Perishables, fragile items, and the need to eat at least a couple times a day: these are just a few reasons why it can be so difficult to pack the kitchen and surrounding spaces. However, as we build up and share even more helpful dining room and kitchen moving tips, you can make this challenging task look easy.

Dining Room Moving Tips

Although moving can be quite overwhelming, it’s mostly a matter of knowing where to start. This is certainly applicable when considering dining room and kitchen moving tips. If your eating spaces have cabinetry with crystal, decorative displays, and aesthetic items, this is a great place to get the ball rolling. Be sure to pack up anything without an essential function and reserve it for use after the move is completed. 

For reliable protection, we strongly recommend bubble wrap, packing peanuts, and other proven packing materials to cushion your most breakable items. Although we’ve seen DIY masters tout success and a two-for-one approach using extra socks, t-shirts, and other soft items to wrap fragile belongings, we’re interested in your experiences DIYing it. If you’ve had success or trouble here, let us know — we’re still collecting more data before we would recommend anything other than materials designed to provide maximum cushion. Our goal is always to deliver your items just like they were packed, so we rely on the best packing materials we can purchase.

Fragile items aren’t the only ones that can lead to a mess if not handled properly though. Most of us have at least one “junk drawer”, so remember zip-seal bags make containment pretty easy and plastic wrap can work, too. For larger items like china cabinets and buffets, use painters tape to keep doors and drawers closed. This can save you from property damages and a great deal of hassle as you keep moving parts tightly controlled.

Kitchen Moving Tips 

If you want to know the best kitchen moving tips, any worthwhile list would start with this: do not underestimate the time and thought needed to pack up the kitchen.

Be sure to start early, identifying dishware, utensils, kitchen tools, and nonperishable food items you can do without for a while. At the early onset of your plans to move, keep a look out for dry goods you can donate to food pantries and anything else needing tossed out. It may seem to only make a small dent, but if you do this each time you make a meal, you will save yourself a great deal of trouble on moving day.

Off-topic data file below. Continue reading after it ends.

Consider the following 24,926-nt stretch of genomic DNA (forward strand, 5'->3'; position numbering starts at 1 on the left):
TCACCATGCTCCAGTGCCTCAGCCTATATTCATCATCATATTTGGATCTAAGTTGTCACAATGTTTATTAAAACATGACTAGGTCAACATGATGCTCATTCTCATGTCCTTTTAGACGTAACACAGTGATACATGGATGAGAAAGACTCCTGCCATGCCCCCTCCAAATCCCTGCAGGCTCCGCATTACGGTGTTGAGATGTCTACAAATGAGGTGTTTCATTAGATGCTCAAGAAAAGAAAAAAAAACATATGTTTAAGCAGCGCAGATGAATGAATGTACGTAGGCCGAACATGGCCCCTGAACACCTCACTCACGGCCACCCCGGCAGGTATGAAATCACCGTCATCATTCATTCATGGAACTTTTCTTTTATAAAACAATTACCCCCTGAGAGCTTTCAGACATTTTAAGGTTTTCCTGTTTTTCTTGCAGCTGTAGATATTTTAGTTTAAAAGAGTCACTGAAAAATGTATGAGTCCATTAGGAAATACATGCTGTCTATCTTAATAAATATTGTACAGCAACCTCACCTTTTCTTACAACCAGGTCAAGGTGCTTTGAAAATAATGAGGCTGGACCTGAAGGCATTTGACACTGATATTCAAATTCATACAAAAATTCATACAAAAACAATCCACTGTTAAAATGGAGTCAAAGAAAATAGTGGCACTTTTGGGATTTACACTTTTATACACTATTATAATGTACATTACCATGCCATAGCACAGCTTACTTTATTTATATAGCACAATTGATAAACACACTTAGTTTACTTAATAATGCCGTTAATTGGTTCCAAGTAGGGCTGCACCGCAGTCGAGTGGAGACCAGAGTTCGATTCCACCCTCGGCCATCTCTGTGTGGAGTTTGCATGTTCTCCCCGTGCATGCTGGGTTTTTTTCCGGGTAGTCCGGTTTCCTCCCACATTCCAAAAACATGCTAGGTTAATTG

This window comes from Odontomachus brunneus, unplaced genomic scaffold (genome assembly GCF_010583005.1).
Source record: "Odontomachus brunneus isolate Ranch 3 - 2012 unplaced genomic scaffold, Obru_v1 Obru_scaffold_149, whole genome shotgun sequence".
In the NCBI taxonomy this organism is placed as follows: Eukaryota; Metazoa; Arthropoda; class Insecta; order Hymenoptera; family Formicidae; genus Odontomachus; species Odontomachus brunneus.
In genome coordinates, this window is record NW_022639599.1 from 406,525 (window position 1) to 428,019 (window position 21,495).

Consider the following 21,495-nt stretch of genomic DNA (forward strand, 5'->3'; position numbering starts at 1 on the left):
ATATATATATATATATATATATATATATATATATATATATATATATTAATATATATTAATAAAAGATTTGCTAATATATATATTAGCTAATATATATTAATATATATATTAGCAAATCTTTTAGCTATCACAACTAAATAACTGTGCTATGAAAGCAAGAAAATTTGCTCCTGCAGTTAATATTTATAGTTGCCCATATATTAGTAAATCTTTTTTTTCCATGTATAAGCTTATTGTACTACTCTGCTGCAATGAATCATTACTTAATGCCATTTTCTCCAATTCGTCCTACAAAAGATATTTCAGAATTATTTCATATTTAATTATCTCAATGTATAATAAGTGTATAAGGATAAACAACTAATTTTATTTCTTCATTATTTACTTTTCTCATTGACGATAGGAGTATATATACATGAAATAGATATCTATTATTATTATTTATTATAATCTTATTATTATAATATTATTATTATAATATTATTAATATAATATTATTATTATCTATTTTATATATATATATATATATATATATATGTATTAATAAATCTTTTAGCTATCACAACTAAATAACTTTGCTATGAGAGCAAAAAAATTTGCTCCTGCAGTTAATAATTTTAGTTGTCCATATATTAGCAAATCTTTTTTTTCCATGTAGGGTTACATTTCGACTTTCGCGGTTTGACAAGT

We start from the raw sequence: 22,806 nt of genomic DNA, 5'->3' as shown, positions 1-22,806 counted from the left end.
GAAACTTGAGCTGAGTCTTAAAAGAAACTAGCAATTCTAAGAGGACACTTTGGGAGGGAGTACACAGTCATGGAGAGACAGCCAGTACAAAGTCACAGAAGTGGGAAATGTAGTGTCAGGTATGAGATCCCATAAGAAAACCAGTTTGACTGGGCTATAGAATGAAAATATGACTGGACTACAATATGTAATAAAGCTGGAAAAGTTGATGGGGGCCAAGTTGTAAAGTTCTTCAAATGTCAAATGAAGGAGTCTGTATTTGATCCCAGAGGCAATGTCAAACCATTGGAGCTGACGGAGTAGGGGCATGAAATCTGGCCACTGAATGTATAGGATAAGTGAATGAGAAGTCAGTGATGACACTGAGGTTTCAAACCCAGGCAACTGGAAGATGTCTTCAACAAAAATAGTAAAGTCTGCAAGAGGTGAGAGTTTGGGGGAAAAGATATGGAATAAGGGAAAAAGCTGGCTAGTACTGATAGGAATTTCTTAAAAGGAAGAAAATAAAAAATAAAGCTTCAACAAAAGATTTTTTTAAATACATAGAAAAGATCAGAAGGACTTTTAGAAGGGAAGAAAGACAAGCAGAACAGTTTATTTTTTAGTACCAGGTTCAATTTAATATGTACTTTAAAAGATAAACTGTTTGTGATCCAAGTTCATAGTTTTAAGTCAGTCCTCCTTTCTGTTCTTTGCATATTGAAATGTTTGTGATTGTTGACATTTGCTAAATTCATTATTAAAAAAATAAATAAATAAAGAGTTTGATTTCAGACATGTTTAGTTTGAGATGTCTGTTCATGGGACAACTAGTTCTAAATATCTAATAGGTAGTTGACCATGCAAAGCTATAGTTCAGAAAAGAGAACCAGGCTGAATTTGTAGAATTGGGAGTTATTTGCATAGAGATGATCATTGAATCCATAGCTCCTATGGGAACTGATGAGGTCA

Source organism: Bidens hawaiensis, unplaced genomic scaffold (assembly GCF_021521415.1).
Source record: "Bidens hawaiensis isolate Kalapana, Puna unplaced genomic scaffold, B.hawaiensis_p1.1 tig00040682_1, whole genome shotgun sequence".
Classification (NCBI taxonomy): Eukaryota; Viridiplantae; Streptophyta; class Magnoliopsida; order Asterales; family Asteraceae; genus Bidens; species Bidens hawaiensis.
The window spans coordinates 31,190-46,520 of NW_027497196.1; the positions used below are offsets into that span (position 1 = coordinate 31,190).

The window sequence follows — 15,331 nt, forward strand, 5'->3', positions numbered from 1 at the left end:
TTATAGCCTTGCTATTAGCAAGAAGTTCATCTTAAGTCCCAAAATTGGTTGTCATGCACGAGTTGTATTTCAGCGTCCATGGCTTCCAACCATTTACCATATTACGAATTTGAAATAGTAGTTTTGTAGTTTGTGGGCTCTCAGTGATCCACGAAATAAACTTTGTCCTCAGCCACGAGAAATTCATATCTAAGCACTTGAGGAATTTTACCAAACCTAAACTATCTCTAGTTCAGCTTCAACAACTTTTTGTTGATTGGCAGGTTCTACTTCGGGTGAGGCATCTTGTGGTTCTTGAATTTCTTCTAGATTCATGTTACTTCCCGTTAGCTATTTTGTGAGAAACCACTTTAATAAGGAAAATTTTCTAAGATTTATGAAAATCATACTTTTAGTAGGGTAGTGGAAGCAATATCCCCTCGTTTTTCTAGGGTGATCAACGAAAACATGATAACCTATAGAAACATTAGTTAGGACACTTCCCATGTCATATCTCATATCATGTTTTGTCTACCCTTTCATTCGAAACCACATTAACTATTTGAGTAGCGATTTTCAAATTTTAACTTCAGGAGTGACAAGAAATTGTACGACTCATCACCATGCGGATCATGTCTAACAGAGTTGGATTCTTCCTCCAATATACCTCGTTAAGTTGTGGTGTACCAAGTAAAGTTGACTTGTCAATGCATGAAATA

As you start to sort through everything, remember it does get easier to identify what you can get by with — all-purpose or multi-purpose items — so you can get to packing pots and pans, boxing up baking items, and plastic wrapping the bulk of your utensils in their tray. With plenty of cushion at the bottom of your moving boxes and moving hacks like using dish towels like sleeves or separators, consider packing your plates vertically like records. This will keep their total weight from crushing downward.

Mugs and glasses can be among the trickiest to pack, but our best kitchen moving tips for them revolve around one core idea: it’s always better to pack more boxes more carefully than to unpack less boxes with more chance for damage. Newspaper or packing paper is your best friend in this instance. Wrap each mug or glass individually and only stack or fit items together when you have the most careful arrangement so they have an adequate buffer.

Lastly, as with most packing around the house, some kitchen moving tips are great for every room, like sharpie labeling and liquid containment. A few seconds while packing will save your minutes and potentially hours later when you need something without the typical unpacking hassle. Labeling with sharpie will help keep you sane as you look for items later and containing liquids with plastic bags, zip-seal bags, and plastic wrap beneath screw-on lids will help reduce the chances for messes.

For more dining room and kitchen moving tips, we invite you to contact one of our moving specialists today for a free estimate and stay tuned for more from our blog.